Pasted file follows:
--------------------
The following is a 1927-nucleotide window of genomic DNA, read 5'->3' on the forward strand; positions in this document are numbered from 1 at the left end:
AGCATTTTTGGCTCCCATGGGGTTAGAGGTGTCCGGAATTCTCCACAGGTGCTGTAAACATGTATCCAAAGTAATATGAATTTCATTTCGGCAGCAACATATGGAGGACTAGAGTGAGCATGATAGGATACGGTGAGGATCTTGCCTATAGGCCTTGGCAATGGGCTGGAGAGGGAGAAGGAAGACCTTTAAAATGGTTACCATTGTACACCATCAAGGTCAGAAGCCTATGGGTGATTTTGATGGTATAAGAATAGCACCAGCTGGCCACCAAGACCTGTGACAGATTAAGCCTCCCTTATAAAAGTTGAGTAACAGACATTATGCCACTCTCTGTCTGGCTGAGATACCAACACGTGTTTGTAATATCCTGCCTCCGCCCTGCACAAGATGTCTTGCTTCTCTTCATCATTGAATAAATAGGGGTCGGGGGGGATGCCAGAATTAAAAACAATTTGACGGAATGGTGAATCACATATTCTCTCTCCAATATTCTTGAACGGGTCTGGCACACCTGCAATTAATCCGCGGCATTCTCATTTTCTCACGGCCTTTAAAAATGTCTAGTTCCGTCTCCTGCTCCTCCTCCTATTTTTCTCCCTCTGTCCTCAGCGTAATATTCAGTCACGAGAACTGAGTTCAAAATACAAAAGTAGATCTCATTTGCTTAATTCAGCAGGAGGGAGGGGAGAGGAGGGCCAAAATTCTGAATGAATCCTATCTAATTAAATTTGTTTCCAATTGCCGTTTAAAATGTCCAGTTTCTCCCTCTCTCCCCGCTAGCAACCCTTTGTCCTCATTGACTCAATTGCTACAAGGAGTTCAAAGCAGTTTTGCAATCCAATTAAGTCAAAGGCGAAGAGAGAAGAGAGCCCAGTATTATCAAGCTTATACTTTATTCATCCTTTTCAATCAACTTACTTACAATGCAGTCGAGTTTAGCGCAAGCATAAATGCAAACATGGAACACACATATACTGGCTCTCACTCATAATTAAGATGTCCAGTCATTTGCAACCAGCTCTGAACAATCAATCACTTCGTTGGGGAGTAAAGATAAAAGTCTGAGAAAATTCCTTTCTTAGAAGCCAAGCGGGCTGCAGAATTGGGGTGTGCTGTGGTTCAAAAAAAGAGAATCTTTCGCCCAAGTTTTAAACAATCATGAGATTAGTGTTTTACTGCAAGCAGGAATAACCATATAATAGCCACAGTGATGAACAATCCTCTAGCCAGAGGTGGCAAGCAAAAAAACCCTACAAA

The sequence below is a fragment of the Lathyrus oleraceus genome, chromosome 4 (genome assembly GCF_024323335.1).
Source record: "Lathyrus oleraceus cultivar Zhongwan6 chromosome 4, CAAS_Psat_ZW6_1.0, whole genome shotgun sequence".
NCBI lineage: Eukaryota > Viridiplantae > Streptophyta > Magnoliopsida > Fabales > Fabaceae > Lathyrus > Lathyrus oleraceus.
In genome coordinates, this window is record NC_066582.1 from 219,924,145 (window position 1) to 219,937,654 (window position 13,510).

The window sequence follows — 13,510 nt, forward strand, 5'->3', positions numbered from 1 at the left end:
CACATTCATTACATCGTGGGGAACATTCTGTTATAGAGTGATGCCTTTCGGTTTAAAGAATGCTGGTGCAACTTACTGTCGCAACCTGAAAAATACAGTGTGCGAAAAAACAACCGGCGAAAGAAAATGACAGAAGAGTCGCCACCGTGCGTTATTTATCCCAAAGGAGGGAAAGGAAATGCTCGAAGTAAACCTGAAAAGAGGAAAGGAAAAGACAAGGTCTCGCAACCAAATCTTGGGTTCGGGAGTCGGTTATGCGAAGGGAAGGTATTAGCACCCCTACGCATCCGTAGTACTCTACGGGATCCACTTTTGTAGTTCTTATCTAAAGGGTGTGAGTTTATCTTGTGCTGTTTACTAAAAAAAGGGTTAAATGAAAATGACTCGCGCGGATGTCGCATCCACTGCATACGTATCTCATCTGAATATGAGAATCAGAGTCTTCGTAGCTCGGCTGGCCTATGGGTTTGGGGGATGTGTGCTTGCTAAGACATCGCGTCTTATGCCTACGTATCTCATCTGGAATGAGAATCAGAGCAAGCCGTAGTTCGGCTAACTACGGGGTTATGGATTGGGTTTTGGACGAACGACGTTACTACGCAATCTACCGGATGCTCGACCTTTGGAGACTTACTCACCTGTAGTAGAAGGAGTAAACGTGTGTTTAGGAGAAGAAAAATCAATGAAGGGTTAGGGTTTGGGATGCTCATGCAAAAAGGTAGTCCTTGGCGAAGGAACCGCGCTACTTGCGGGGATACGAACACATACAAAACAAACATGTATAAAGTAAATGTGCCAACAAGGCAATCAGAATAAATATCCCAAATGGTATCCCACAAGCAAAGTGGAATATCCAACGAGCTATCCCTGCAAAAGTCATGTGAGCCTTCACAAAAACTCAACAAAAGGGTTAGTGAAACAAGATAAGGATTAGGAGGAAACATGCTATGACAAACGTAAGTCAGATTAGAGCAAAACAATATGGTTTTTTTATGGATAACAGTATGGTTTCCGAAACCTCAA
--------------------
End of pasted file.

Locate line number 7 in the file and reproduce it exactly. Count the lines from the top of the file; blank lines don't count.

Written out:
The window sequence follows — 13,510 nt, forward strand, 5'->3', positions numbered from 1 at the left end: